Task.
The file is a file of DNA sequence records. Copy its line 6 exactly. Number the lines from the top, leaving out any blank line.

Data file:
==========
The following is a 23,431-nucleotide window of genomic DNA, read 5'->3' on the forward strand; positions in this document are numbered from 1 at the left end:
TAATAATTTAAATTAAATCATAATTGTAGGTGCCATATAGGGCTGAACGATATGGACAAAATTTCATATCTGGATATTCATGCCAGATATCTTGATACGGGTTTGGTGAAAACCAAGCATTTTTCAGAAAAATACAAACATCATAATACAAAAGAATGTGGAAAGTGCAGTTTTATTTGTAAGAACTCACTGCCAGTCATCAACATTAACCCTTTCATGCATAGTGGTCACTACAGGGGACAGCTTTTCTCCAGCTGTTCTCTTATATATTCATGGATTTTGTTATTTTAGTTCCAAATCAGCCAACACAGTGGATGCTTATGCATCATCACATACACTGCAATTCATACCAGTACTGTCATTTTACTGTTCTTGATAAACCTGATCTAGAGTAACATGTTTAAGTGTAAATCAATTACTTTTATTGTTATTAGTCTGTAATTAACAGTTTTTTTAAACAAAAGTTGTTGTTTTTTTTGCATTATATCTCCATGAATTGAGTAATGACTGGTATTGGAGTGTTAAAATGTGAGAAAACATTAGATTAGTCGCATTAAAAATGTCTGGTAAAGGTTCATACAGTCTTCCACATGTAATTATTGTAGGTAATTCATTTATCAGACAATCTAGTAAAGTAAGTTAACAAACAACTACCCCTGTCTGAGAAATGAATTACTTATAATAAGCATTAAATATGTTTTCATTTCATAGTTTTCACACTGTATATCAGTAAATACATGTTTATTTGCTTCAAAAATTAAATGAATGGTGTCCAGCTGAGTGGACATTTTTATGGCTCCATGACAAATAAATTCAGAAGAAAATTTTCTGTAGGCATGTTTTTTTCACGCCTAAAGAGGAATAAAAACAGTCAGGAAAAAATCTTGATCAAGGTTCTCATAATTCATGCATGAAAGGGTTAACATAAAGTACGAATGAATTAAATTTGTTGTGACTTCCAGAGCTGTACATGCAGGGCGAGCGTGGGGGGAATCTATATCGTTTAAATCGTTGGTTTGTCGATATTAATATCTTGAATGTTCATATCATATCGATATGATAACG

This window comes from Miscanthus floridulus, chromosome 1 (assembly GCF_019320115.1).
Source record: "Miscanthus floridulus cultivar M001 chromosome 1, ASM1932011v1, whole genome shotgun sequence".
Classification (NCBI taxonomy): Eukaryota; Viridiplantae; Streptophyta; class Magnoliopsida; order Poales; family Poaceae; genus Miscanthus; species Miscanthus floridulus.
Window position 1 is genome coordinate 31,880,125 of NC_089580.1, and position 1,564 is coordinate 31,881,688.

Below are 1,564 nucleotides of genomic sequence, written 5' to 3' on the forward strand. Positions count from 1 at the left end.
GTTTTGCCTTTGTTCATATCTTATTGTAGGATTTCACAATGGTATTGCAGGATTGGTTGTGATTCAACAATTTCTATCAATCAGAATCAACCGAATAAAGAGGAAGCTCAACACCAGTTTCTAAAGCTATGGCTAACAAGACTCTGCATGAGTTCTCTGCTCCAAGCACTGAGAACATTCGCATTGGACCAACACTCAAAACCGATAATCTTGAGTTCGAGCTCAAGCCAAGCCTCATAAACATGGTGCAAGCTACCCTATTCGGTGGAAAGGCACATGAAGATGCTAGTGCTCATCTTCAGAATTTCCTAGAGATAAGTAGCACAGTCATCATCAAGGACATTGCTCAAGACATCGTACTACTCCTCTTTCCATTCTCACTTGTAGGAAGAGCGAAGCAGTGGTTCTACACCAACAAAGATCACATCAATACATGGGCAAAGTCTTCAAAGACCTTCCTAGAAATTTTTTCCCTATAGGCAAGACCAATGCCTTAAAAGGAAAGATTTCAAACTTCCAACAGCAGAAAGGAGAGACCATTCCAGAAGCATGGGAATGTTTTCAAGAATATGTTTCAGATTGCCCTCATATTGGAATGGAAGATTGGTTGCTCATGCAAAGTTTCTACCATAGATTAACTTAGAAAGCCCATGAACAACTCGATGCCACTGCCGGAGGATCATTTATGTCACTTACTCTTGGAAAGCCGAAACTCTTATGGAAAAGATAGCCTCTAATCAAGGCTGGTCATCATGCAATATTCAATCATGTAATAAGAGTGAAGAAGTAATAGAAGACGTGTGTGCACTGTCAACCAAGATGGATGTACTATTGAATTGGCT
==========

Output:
Window position 1 is genome coordinate 31,880,125 of NC_089580.1, and position 1,564 is coordinate 31,881,688.